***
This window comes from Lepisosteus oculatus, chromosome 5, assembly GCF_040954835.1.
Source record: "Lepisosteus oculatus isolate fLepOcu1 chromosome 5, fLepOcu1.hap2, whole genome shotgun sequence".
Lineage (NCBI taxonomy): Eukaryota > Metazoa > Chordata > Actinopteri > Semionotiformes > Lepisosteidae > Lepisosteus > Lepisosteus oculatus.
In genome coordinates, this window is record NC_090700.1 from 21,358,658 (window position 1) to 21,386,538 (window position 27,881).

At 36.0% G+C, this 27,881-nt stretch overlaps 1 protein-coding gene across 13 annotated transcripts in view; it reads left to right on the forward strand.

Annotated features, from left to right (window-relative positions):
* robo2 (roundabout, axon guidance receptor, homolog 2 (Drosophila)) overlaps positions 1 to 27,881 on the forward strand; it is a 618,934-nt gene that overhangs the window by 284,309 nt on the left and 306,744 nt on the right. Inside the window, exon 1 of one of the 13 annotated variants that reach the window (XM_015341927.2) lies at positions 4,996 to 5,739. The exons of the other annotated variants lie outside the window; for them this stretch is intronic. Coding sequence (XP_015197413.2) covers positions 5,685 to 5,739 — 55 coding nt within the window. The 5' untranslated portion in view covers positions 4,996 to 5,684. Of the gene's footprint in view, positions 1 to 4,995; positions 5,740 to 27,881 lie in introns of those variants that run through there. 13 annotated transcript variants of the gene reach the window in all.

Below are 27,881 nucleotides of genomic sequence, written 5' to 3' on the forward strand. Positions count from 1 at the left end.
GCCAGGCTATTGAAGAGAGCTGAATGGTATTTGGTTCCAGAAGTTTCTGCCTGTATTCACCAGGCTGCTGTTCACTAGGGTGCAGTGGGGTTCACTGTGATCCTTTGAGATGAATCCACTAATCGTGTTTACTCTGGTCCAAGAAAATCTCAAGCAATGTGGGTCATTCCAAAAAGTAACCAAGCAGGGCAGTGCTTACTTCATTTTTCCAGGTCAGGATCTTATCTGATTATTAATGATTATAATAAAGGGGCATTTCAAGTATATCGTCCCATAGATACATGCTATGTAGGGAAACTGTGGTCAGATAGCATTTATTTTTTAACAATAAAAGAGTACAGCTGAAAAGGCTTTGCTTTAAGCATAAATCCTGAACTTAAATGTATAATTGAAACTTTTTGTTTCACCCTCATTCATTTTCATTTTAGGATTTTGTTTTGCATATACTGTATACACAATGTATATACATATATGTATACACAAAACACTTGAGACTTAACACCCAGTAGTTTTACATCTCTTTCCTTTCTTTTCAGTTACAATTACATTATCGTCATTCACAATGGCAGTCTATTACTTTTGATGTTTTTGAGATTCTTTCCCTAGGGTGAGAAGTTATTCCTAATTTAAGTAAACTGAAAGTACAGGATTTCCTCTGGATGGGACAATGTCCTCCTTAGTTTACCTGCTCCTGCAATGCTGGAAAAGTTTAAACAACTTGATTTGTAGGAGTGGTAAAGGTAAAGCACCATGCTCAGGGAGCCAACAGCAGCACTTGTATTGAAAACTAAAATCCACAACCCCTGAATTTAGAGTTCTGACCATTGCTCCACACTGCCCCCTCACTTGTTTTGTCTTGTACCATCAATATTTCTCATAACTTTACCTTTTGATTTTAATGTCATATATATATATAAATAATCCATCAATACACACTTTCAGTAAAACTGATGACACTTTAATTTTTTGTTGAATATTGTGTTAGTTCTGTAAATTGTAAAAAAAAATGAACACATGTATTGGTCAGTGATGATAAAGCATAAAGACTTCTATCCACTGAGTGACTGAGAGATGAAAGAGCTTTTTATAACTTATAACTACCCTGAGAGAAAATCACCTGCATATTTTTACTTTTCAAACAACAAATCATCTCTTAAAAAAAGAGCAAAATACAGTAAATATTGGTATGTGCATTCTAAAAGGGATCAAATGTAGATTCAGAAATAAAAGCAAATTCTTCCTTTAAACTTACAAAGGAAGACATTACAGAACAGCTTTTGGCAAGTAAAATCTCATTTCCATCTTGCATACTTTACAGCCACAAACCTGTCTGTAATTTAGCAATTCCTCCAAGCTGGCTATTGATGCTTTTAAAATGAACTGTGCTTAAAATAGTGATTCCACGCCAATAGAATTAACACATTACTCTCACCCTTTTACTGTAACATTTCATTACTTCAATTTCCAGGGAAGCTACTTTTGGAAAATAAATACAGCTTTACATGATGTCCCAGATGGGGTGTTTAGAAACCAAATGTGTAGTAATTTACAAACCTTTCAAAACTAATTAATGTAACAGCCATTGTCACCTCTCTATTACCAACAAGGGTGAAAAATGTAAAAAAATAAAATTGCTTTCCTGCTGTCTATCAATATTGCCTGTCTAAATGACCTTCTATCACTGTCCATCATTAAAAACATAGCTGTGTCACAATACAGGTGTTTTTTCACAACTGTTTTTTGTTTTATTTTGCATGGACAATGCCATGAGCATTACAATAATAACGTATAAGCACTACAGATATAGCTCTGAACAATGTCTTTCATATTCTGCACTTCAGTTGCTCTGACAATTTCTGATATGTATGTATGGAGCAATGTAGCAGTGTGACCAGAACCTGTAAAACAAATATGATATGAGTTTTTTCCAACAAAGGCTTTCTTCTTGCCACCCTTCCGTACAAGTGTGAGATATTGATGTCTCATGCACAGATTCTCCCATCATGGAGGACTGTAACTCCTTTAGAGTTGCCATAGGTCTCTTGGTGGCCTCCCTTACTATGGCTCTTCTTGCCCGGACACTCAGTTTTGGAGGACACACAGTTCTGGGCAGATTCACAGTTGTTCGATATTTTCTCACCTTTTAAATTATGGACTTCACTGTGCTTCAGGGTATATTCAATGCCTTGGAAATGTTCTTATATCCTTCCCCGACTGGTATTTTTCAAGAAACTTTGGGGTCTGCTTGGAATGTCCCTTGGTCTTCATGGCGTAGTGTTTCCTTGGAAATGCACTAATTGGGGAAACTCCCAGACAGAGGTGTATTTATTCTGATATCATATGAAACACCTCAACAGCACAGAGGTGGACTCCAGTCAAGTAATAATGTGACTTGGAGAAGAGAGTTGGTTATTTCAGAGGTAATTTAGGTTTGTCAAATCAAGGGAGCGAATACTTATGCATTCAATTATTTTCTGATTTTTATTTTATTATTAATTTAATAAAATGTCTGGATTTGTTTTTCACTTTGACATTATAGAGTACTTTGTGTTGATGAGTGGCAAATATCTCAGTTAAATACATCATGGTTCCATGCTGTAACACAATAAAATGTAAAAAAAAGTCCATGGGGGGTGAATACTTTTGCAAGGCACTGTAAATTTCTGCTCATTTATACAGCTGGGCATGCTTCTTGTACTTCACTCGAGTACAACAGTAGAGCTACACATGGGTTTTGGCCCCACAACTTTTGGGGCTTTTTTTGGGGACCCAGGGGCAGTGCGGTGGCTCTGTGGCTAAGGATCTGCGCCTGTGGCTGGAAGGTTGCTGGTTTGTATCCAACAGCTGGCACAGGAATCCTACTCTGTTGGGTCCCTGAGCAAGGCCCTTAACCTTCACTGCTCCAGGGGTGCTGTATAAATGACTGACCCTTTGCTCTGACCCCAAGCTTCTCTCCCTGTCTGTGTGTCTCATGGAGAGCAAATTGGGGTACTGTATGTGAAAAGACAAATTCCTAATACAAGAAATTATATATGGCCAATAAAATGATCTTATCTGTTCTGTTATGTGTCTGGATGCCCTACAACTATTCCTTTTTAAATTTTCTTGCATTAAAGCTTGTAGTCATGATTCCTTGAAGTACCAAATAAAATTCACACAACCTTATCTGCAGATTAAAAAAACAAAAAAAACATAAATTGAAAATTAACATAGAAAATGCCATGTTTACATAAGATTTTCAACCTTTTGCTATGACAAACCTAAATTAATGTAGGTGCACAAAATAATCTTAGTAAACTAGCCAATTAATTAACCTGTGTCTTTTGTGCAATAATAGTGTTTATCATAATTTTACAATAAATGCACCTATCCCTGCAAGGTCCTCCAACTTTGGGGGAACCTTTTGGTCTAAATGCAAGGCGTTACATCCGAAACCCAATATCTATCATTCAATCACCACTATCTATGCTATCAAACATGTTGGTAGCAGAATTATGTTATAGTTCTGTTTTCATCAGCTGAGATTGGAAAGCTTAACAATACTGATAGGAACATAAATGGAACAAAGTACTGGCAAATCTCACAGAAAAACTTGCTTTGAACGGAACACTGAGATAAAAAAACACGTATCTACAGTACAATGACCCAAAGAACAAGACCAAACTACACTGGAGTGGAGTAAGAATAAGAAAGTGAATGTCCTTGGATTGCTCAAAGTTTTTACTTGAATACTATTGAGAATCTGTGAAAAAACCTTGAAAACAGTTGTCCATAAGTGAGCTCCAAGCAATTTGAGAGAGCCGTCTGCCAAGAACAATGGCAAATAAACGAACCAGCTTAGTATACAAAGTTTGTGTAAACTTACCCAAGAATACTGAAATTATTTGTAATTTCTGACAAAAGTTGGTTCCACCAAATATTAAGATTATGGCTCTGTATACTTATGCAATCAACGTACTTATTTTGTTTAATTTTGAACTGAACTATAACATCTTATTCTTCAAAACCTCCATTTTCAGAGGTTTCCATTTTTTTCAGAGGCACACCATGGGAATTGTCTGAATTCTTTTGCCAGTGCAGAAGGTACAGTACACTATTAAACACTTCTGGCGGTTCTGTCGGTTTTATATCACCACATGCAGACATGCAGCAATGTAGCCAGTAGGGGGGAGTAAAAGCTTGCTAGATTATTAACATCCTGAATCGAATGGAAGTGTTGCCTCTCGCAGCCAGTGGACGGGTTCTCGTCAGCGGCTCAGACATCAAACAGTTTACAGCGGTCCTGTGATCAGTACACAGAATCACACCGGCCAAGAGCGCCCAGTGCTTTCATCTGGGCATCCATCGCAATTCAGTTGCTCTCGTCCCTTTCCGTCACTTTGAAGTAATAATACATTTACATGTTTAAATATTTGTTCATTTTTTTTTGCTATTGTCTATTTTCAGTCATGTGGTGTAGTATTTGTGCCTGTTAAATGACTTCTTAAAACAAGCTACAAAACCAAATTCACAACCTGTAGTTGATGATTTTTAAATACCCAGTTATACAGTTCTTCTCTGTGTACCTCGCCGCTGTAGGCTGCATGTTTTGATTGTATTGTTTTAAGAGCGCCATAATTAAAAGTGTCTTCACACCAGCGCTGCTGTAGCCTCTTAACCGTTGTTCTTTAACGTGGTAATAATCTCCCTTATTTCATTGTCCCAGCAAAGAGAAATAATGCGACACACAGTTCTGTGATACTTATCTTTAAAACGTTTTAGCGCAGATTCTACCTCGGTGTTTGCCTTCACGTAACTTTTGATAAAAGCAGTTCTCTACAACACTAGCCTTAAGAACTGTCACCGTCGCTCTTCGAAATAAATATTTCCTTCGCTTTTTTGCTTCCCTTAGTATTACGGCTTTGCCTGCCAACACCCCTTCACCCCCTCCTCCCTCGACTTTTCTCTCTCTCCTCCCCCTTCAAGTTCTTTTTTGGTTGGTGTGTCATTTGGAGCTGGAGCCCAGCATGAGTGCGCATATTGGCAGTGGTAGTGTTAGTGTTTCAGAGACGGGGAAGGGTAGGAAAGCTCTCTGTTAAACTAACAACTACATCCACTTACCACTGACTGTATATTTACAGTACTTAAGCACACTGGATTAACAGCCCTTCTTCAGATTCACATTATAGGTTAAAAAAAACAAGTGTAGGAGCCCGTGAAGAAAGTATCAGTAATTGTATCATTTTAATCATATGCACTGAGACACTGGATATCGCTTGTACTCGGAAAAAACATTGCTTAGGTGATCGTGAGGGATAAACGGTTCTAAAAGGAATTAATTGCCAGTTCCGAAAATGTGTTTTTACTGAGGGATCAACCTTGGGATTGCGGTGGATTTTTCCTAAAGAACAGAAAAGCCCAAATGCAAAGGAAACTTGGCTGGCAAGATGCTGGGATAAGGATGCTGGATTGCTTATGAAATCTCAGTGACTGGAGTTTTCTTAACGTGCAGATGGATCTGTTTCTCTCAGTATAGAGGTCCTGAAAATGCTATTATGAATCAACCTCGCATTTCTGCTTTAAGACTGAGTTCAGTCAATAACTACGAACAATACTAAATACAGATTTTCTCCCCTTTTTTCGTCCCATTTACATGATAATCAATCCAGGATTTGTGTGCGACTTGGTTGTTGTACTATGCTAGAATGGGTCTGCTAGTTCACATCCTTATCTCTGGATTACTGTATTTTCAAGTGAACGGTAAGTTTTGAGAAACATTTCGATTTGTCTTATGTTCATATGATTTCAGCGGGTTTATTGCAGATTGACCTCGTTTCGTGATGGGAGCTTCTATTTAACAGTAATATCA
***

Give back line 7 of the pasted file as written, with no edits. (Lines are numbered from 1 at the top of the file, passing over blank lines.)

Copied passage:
* robo2 (roundabout, axon guidance receptor, homolog 2 (Drosophila)) overlaps positions 1 to 27,881 on the forward strand; it is a 618,934-nt gene that overhangs the window by 284,309 nt on the left and 306,744 nt on the right. Inside the window, exon 1 of one of the 13 annotated variants that reach the window (XM_015341927.2) lies at positions 4,996 to 5,739. The exons of the other annotated variants lie outside the window; for them this stretch is intronic. Coding sequence (XP_015197413.2) covers positions 5,685 to 5,739 — 55 coding nt within the window. The 5' untranslated portion in view covers positions 4,996 to 5,684. Of the gene's footprint in view, positions 1 to 4,995; positions 5,740 to 27,881 lie in introns of those variants that run through there. 13 annotated transcript variants of the gene reach the window in all.